US Creating New Unit to Tackle Domestic Terrorism Prosecutions

11 Jan

US Creating New Unit to Tackle Domestic Terrorism Prosecutions

The United States is creating a new unit to help investigate and prosecute cases of domestic terrorism, citing a rising threat and a growing caseload.

Assistant U.S. Attorney General Matthew Olsen told lawmakers Tuesday he was establishing the new unit as part of the Justice Department’s National Security Division to “ensure that these cases are handled properly and effectively.”

“The threat posed by domestic terrorism is on the rise,” Olsen said during testimony before the Senate Judiciary Committee. “We’ve seen a growing threat from those who are motivated by racial animus as well as those who ascribe to extremist anti-government and anti-authority ideologies.”

Olsen said the number of domestic terrorism investigations initiated by the Federal Bureau of Investigation has more than doubled since March 2020, and that U.S. intelligence officials expect the threat to persist.

Olsen’s testimony comes less than a week after the U.S. marked the first anniversary of the January 6 riot at the U.S. Capitol.

To date, more than 725 people have been arrested for their roles in the riot. More than 325 of them have been charged with felonies.

In September, FBI Director Christopher Wray told lawmakers that the bureau’s domestic terrorism caseload “has exploded,” and warned the prevention of terrorist attacks would be the FBI’s top priority “for the foreseeable future.”

On Tuesday, FBI Executive Assistant Director Jill Sanborn told lawmakers domestic violent extremists carried out four attacks in 2021, leading to 13 deaths.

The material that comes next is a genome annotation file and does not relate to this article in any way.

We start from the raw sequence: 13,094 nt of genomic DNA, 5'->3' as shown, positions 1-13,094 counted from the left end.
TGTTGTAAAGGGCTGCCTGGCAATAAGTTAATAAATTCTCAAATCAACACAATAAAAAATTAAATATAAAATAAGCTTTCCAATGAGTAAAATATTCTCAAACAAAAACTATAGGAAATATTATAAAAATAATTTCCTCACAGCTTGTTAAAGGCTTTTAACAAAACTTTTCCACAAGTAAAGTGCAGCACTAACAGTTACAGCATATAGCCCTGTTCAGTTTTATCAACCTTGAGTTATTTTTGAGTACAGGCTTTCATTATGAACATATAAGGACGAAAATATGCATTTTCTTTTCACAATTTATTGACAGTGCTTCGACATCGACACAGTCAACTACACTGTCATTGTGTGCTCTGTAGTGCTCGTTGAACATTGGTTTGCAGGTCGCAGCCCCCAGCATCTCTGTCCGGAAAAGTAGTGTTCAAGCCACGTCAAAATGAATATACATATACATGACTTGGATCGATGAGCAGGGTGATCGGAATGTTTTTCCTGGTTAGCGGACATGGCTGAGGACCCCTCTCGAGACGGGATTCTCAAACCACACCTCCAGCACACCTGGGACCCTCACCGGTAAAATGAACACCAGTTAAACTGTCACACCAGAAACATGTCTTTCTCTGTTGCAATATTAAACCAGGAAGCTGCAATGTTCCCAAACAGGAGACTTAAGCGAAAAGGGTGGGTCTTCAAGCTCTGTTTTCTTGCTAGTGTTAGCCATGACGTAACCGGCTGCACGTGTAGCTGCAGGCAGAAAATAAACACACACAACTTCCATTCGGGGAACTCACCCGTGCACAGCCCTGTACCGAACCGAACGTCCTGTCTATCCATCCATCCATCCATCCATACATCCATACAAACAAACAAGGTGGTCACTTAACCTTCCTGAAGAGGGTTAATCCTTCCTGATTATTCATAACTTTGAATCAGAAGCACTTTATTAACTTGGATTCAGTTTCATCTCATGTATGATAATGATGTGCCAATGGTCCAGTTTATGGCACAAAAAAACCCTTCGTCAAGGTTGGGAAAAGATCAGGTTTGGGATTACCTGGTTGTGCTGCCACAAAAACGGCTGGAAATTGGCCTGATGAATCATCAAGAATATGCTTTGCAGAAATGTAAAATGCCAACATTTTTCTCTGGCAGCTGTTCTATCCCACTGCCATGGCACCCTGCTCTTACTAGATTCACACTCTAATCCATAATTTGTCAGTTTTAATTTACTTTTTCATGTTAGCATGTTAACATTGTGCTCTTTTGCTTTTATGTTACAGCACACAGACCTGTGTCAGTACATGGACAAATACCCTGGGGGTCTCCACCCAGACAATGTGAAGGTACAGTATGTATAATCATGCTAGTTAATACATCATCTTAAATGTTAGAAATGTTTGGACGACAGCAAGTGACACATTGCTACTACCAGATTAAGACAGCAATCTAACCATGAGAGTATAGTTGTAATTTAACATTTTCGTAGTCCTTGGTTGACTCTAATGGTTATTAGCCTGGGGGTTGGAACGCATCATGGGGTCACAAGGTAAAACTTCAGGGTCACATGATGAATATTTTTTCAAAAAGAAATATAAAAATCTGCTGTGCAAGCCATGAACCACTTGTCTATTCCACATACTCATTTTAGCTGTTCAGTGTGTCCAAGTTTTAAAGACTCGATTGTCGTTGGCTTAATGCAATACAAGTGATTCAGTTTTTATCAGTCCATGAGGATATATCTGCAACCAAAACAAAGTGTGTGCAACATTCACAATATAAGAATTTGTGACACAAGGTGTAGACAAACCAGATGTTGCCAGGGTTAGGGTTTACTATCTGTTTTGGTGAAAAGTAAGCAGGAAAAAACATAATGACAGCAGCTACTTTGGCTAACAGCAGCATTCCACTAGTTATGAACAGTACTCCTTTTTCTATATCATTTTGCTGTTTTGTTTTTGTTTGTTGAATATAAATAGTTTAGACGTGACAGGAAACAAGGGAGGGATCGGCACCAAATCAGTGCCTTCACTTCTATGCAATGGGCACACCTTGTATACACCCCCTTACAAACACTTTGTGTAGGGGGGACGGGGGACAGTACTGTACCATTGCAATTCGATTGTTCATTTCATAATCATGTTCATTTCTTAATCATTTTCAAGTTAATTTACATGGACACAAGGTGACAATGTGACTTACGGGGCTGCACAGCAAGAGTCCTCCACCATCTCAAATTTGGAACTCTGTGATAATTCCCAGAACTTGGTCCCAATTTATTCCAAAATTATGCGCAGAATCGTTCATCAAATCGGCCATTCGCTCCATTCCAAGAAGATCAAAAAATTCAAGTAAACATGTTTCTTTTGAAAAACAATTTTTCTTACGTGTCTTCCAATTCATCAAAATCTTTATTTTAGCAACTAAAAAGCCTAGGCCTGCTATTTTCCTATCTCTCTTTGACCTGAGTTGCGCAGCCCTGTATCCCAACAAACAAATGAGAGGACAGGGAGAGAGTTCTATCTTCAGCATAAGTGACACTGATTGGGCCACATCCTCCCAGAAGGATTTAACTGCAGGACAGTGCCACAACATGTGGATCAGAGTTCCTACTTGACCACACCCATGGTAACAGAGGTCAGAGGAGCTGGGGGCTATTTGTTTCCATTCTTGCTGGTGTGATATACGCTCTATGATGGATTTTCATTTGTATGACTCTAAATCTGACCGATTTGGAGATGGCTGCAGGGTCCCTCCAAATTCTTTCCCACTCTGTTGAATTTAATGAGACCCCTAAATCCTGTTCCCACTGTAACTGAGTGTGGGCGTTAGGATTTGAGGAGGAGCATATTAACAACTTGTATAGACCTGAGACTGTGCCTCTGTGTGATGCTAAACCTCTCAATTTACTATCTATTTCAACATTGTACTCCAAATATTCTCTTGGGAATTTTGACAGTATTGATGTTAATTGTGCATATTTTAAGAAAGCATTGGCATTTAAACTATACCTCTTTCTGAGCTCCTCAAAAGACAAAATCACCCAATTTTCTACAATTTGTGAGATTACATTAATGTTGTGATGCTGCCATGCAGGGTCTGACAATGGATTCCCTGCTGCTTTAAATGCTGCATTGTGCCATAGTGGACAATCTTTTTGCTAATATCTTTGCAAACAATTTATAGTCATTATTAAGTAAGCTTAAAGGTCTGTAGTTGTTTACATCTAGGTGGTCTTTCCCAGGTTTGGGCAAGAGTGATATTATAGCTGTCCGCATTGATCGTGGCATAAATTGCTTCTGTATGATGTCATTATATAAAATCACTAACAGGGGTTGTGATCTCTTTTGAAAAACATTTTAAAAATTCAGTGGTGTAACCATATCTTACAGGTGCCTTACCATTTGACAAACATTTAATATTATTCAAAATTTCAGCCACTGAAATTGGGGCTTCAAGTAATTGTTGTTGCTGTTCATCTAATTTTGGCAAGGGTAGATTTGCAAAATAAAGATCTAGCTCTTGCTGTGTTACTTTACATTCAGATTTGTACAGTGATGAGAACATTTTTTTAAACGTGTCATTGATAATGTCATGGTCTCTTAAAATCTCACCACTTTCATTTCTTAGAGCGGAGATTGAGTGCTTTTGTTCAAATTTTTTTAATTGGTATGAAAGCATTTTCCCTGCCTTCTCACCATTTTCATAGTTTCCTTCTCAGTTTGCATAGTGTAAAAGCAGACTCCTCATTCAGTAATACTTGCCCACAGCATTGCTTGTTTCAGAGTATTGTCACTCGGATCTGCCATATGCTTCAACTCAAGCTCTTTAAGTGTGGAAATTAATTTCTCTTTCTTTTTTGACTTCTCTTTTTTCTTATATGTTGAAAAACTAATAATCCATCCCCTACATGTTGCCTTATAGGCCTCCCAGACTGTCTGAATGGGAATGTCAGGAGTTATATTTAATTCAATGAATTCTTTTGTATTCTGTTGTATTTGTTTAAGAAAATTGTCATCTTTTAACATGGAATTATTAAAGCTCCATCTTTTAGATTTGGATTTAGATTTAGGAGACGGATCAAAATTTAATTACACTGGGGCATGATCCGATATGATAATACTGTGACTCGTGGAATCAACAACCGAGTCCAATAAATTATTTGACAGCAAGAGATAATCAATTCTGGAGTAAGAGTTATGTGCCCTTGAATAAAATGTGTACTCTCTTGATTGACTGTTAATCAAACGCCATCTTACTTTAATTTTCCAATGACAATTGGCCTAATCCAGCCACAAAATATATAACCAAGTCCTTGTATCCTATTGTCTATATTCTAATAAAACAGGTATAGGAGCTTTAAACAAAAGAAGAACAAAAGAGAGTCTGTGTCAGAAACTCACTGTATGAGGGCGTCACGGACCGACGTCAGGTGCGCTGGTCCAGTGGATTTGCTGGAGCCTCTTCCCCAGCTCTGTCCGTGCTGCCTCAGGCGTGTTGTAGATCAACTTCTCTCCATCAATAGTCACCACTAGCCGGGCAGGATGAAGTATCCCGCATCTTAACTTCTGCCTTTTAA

“Many domestic violent extremists also plotted to conduct attacks due to personalized grievances, including anger at government responses to COVID-19, immigration policies and perceived election fraud,” Sanborn said.

“We assess domestic violent extremist reactions to socio-political events and conditions will continue to drive the threat of violence,” she said. “Racially or ethnically motivated violent extremists and anti-government or anti-authority violent extremists will continue to pose the most serious threats.”

An unclassified U.S. intelligence assessment released in March warned of a broad threat from domestic extremists, focusing its concern on lone offenders and small cells, all subscribing to a diverse set of violent ideologies but “galvanized by recent political and societal events.”

President Joe Biden released a strategy to confront domestic terrorism last year, which called for hiring additional domestic terrorism analysts, investigators and prosecutors.

During Tuesday’s hearing, the ranking Republican on the Senate Judiciary Committee, Chuck Grassley, criticized the Biden strategy for focusing too heavily on the January 6 riot at the U.S. Capitol and ignoring what he described as anti-police riots that “rocked our nation for seven full months.”

“There was almost no mention of leftwing terrorism at all,” Grassley said in his opening statement, further citing testimony by FBI Director Wray about “weaknesses in the left-wing domestic terrorism program that had prevented the FBI from getting the visibility they needed into the riots from that time to now.”

Senate Judiciary Committee Chairman Democrat Dick Durbin charged in his opening remarks that the threat landscape has been more dangerous by Republican lawmakers who have come out in support of allegations by former President Donald Trump.

“They have rationalized the worst assault on our Capitol since the War of 1812,” Durbin said. “And, in turn, they are normalizing the use of violence to achieve political goals.” 

SJ

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